Keith Mulhearn had lived with his sister, Claire, in Fitzroy Street Newtown since 1912. He talks about Fitzroy Street (a private wealthy area - there were gates on each end of Fitzroy Street and Georgina Street) and the people who lived in the vicinity (it was all railway people working at the railway workshops). He also mentions the local factories (Panama hat factory, Alpha House boot factory, IXL jam factory) and the social life of the period, school (you got the cane for everything) holidays, the militia, the shops, WWI (The Police come along and arrested the man next door, they were Germans, German Charlie I think they called him), politics (Billy Hughes was both very popular and very unpopular) the black death (they pushed the coffin down in the water it was 'gurgle, gurgle, gurgle') local identities (Darcy Dugan was three doors up) and family and community life generally. Keith is a lively storyteller who brings to life Newtown in the second decade of the twentieth century.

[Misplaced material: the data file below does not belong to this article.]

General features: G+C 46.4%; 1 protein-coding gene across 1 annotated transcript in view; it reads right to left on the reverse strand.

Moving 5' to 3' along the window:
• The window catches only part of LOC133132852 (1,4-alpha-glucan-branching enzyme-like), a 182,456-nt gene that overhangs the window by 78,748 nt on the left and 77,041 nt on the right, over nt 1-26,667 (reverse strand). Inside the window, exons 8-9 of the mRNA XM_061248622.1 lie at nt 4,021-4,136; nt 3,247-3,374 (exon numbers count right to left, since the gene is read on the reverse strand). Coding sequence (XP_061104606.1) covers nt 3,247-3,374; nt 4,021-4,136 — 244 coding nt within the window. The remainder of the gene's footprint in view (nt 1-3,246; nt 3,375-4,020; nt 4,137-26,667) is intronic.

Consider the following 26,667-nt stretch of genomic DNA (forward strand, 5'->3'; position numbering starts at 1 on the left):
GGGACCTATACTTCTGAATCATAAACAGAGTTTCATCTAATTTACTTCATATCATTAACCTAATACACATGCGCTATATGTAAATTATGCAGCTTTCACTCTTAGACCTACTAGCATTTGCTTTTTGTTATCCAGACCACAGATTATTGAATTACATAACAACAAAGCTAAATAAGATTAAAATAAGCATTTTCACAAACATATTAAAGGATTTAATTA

Caveat: This video was shot on a Sony Hi 8 video recorder. It was not until 2010 that we could get the analogue tapes digitised. Despite careful storage in the intervening period there has been some deterioration in quality. While we have retained the original .mov files from the original digitization in the SRA Archive, by necessity uploaded here are .mp4 files. The video is raw and unedited, a primary source document recording the occassion.